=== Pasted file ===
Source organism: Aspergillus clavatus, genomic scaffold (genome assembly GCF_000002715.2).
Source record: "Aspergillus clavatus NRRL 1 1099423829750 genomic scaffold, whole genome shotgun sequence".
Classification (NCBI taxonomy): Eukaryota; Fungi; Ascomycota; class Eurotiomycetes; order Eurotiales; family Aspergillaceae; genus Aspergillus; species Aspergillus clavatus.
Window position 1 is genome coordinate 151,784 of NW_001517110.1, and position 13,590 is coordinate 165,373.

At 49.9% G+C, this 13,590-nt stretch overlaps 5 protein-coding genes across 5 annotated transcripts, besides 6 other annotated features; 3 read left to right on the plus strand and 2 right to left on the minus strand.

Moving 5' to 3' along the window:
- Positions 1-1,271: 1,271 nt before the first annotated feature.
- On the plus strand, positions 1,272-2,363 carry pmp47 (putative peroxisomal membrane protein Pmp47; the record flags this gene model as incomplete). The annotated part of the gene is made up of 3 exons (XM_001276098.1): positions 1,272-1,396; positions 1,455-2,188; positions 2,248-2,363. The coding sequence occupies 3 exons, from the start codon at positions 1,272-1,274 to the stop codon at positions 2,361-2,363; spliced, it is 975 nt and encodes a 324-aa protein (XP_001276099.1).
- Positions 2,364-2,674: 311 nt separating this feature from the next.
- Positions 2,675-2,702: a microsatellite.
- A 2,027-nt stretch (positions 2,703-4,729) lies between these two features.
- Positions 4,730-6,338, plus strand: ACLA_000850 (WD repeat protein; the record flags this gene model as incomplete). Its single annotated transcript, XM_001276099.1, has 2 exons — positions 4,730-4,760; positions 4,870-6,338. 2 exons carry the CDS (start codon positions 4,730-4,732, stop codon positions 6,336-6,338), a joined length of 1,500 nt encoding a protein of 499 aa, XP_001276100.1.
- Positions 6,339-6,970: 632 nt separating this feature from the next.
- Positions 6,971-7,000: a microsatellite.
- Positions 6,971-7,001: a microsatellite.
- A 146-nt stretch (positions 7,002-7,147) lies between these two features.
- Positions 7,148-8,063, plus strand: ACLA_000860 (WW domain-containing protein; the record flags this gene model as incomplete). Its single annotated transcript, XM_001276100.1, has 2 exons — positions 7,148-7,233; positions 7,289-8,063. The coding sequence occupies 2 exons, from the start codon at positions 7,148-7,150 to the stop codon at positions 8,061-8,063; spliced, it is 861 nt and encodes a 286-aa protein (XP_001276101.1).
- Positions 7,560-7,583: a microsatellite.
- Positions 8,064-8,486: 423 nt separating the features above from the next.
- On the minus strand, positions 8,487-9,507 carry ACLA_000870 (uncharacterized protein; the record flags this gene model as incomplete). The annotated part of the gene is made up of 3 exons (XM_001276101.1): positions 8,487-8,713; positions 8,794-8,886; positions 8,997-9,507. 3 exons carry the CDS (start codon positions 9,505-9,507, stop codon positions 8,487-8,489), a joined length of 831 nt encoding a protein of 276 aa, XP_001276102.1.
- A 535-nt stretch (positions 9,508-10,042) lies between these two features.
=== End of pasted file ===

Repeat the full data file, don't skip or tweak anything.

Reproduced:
Source organism: Aspergillus clavatus, genomic scaffold (genome assembly GCF_000002715.2).
Source record: "Aspergillus clavatus NRRL 1 1099423829750 genomic scaffold, whole genome shotgun sequence".
Classification (NCBI taxonomy): Eukaryota; Fungi; Ascomycota; class Eurotiomycetes; order Eurotiales; family Aspergillaceae; genus Aspergillus; species Aspergillus clavatus.
Window position 1 is genome coordinate 151,784 of NW_001517110.1, and position 13,590 is coordinate 165,373.

At 49.9% G+C, this 13,590-nt stretch overlaps 5 protein-coding genes across 5 annotated transcripts, besides 6 other annotated features; 3 read left to right on the plus strand and 2 right to left on the minus strand.

Moving 5' to 3' along the window:
- Positions 1-1,271: 1,271 nt before the first annotated feature.
- On the plus strand, positions 1,272-2,363 carry pmp47 (putative peroxisomal membrane protein Pmp47; the record flags this gene model as incomplete). The annotated part of the gene is made up of 3 exons (XM_001276098.1): positions 1,272-1,396; positions 1,455-2,188; positions 2,248-2,363. The coding sequence occupies 3 exons, from the start codon at positions 1,272-1,274 to the stop codon at positions 2,361-2,363; spliced, it is 975 nt and encodes a 324-aa protein (XP_001276099.1).
- Positions 2,364-2,674: 311 nt separating this feature from the next.
- Positions 2,675-2,702: a microsatellite.
- A 2,027-nt stretch (positions 2,703-4,729) lies between these two features.
- Positions 4,730-6,338, plus strand: ACLA_000850 (WD repeat protein; the record flags this gene model as incomplete). Its single annotated transcript, XM_001276099.1, has 2 exons — positions 4,730-4,760; positions 4,870-6,338. 2 exons carry the CDS (start codon positions 4,730-4,732, stop codon positions 6,336-6,338), a joined length of 1,500 nt encoding a protein of 499 aa, XP_001276100.1.
- Positions 6,339-6,970: 632 nt separating this feature from the next.
- Positions 6,971-7,000: a microsatellite.
- Positions 6,971-7,001: a microsatellite.
- A 146-nt stretch (positions 7,002-7,147) lies between these two features.
- Positions 7,148-8,063, plus strand: ACLA_000860 (WW domain-containing protein; the record flags this gene model as incomplete). Its single annotated transcript, XM_001276100.1, has 2 exons — positions 7,148-7,233; positions 7,289-8,063. The coding sequence occupies 2 exons, from the start codon at positions 7,148-7,150 to the stop codon at positions 8,061-8,063; spliced, it is 861 nt and encodes a 286-aa protein (XP_001276101.1).
- Positions 7,560-7,583: a microsatellite.
- Positions 8,064-8,486: 423 nt separating the features above from the next.
- On the minus strand, positions 8,487-9,507 carry ACLA_000870 (uncharacterized protein; the record flags this gene model as incomplete). The annotated part of the gene is made up of 3 exons (XM_001276101.1): positions 8,487-8,713; positions 8,794-8,886; positions 8,997-9,507. 3 exons carry the CDS (start codon positions 9,505-9,507, stop codon positions 8,487-8,489), a joined length of 831 nt encoding a protein of 276 aa, XP_001276102.1.
- A 535-nt stretch (positions 9,508-10,042) lies between these two features.